By James Nelson
Even as the overall investment sales market has slowed, some foreign investors have stepped up their game and are taking advantage of this challenging marketplace. In the U.S., foreign investment rose to its highest level in Quarter 1 2023 since 2015, accounting for 18% of the total sales dollar volume, according to Real Capital Analytics (RCA) data. During the past 24 months, 41% of the purchases made by the top 20 foreign investors have come from Canadian buyers. Singapore’s sovereign fund GIC has held the top spot as a foreign buyer in the U.S., marked by deals such as the participation with Oak Street in the acquisition of real estate investment trust Store Capital Corp. in a deal valued at around $14 billion, as reported in MarketWatch. In addition, the Financial Times notes that GIC, which is estimated to have assets that exceed $700 billion, has alluded to an interest in increasing exposure to US-focused funds. Other foreign buyers have come from Bahrain, Japan, Spain, Norway, France, Israel, Germany, and Australia.
Among U.S. cities, New York has returned to the #1 spot for preferred investment, according to the AFIRE International Investor Survey: Q1 Pulse Report. Foreign investment in New York City more than doubled in the first quarter of 2023 compared to 2022, increasing from 5% to 12% and accounting for $1,881,857,688 in sales dollar volume.
Buyers from Korea have been the most active foreign investors in New York City during the past 24 months, accounting for 31% of the purchases made by the top 20 foreign investors. This is followed by foreign buyers from Germany, Japan, and Canada. Historically, Canada has been one of the top foreign investors in the city, and Brookfield AM has held the leading spot during the past 24 months among foreign buyers, with acquisitions totaling $1,076,650,000. While China has constituted nearly a third of the foreign investment in New York City in the past, recently the country has remained quiet. China’s level of investment has accounted for a mere 2% of the purchases made by the top 20 foreign investors in New York City during the last two years.
The recent patterns reflect what has occurred during previous down cycles for commercial real estate. Oftentimes local investors sit on the sidelines as the market fluctuates, preferring to wait for conditions to improve before they move forward on an opportunity. At these times, foreign investors frequently see the chance to make purchases. They may not face the same challenges related to speed and tighter competition that typically appear during upswings.
The Appeal of Low Maintenance
Foreign investors must abide by certain guidelines, including the provisions of the Foreign Investment in Real Property Tax Act (FIRPTA). The law requires non-U.S. persons to follow tax and interest rules as they buy and sell real estate. When entering a U.S. market, foreign investors often participate as limited partners.
As they search for acquisitions, non-U.S. investors usually opt for properties that are more passive in nature and don’t require heavy hands-on management styles. Investments in regulated multi-family housing may not be on the top of their agenda. If they do pursue this route, they may look for a strong local operating partner to oversee the related daily business needs. Instead, foreign investors frequently choose establishments with fewer tenants such as retail properties.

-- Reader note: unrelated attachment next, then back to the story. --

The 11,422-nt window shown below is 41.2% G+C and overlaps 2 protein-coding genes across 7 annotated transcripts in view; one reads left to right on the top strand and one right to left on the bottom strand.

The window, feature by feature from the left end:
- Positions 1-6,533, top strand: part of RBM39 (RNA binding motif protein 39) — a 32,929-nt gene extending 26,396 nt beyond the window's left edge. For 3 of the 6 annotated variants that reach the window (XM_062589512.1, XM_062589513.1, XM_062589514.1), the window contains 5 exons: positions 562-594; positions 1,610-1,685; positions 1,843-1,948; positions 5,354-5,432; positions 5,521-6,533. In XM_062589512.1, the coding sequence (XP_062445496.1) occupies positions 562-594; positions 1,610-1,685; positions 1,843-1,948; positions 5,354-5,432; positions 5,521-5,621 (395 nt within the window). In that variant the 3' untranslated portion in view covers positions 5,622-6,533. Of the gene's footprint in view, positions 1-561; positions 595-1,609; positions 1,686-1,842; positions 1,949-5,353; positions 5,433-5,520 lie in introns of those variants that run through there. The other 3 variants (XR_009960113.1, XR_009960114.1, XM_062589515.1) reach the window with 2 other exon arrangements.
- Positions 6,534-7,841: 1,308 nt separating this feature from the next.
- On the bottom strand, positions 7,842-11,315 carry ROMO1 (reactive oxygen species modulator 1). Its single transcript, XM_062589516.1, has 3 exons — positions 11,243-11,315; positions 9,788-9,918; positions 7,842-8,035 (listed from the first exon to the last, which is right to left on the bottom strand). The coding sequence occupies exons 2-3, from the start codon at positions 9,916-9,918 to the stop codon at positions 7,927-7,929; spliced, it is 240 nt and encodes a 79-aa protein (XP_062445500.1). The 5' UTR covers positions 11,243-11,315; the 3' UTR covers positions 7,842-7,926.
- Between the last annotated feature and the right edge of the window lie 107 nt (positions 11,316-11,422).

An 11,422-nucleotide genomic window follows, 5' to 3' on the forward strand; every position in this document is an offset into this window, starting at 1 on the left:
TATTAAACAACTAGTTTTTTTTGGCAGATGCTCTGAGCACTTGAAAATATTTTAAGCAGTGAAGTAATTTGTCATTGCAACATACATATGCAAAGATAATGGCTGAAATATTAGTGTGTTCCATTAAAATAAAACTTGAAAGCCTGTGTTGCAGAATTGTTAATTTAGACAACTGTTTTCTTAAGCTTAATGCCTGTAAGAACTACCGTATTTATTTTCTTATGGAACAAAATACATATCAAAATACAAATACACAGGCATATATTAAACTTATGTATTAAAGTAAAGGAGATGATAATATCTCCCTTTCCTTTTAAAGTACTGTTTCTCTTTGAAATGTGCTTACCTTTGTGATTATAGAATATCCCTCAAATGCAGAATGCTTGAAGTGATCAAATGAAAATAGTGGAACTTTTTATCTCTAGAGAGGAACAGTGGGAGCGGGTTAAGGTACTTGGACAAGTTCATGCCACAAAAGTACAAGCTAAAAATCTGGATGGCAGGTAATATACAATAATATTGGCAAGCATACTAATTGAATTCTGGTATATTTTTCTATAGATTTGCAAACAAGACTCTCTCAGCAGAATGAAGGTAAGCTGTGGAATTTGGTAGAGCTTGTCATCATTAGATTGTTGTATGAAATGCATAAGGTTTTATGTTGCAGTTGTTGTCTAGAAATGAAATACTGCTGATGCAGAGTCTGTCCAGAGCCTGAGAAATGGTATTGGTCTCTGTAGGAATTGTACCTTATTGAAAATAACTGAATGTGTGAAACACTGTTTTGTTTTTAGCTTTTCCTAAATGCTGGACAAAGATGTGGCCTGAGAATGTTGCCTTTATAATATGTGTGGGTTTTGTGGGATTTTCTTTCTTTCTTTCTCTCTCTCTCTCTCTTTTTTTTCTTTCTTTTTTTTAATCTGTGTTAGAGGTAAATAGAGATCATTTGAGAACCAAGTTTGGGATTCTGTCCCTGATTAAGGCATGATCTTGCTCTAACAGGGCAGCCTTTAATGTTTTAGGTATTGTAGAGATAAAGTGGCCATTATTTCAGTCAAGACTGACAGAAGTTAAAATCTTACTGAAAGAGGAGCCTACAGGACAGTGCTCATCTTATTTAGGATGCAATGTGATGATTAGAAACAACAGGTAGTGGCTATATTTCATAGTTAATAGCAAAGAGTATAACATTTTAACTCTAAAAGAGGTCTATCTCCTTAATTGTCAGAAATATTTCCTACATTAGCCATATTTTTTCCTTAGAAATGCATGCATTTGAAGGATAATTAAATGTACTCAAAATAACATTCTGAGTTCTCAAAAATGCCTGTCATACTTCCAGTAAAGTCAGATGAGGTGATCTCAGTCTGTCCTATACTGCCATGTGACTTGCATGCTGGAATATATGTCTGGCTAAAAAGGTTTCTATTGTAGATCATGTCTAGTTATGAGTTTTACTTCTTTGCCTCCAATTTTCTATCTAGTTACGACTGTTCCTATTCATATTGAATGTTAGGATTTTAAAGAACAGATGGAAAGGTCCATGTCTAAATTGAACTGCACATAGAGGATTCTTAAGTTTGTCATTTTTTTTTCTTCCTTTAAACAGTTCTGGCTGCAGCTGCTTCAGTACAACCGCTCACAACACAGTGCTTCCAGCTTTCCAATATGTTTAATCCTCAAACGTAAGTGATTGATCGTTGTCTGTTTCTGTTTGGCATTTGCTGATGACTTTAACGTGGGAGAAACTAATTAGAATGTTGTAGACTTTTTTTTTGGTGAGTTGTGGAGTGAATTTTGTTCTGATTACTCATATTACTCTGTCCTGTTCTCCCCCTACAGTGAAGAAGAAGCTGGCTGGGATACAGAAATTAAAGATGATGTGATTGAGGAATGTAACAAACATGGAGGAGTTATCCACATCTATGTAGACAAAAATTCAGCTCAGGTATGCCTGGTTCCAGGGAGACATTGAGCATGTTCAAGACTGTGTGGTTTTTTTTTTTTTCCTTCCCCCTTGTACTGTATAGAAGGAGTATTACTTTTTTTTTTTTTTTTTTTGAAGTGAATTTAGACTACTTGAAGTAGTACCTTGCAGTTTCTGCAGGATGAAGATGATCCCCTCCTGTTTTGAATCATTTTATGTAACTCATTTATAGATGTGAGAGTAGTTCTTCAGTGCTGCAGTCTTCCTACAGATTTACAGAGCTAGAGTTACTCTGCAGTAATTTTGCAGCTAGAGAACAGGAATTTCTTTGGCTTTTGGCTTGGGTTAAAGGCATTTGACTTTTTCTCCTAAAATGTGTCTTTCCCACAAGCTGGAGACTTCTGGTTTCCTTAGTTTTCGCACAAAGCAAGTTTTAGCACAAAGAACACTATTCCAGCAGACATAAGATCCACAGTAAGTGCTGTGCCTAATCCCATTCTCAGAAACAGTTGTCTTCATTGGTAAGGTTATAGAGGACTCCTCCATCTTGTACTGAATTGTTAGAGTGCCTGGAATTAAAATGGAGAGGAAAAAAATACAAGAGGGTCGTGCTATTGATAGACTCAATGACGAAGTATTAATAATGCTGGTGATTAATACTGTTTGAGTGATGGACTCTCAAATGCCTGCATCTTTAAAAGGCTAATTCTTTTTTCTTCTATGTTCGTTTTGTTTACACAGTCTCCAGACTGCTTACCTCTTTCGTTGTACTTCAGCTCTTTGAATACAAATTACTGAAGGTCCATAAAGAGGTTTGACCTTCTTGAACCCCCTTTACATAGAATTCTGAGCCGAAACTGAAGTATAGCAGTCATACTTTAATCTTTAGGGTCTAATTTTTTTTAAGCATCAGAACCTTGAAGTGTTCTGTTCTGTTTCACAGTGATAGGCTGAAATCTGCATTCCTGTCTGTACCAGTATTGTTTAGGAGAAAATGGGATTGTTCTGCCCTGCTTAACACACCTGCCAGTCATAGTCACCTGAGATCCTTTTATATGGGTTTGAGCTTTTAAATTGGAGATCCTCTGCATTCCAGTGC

The Ability to Acquire All Equity
One of the biggest advantages for many foreign investors relates to the capital they can bring to the table. Many are not reliant on the debt markets to finance their purchases. Investors from countries outside of the U.S. might come into a deal with all cash. This was the case in the recent capitalization of 245 Park Avenue, in which Japan-based Mori Trust Co. took a 49.9% interest of the office space. The property had a gross asset valuation of $2.0 billion. In the deal, Mori brought all equity to the table, and agreed to assume $500 million of the debt.
A Long-Term Outlook
Many see that there is upside potential for those who can enter a market now and wait for it to recover. This is especially true in places that have historically performed well, including New York City. Simon and David Reuben, affectionately known as the Reuben Brothers out of the UK, continue to invest in the metro area, closing on seven New York City investments since 2020, as reported by Bloomberg. They recently acquired approximately 11,000 square feet of retail space at 747 Madison Avenue. Through the deal they joined Jeff Sutton’s Wharton Properties as owners of the flagship shops of Versace and Alexander McQueen. In addition, the William Pears Group, another British real estate investor, has been investing in New York City during the last years. Run by Mark Pears with younger brothers Trevor and David, the billionaire group has bought unsold sponsor units in bulk.
The uptick in foreign investments emphasizes the need for sellers to work with an investment sales broker who is able to implement a broad marketing campaign. The days of making a half-dozen or dozen phone calls to the most logical local prospects are in the past. Owners will want to connect with professionals who can reach far and wide, and leverage resources that go beyond social media and digital marketing. It’s also in a seller’s interest to cooperate with the brokerage community, as foreign investors are frequently represented by residential brokers. Non-U.S. buyers may start in a market by purchasing a residential apartment, and later consider a commercial investment.
Clearly there are opportunities in today’s market for those who have the resources and are ready to act. Foreign investors taking advantage of the market dip may be able to reap the rewards later. A long-term approach could yield higher returns as the market recovers and eventually regains momentum.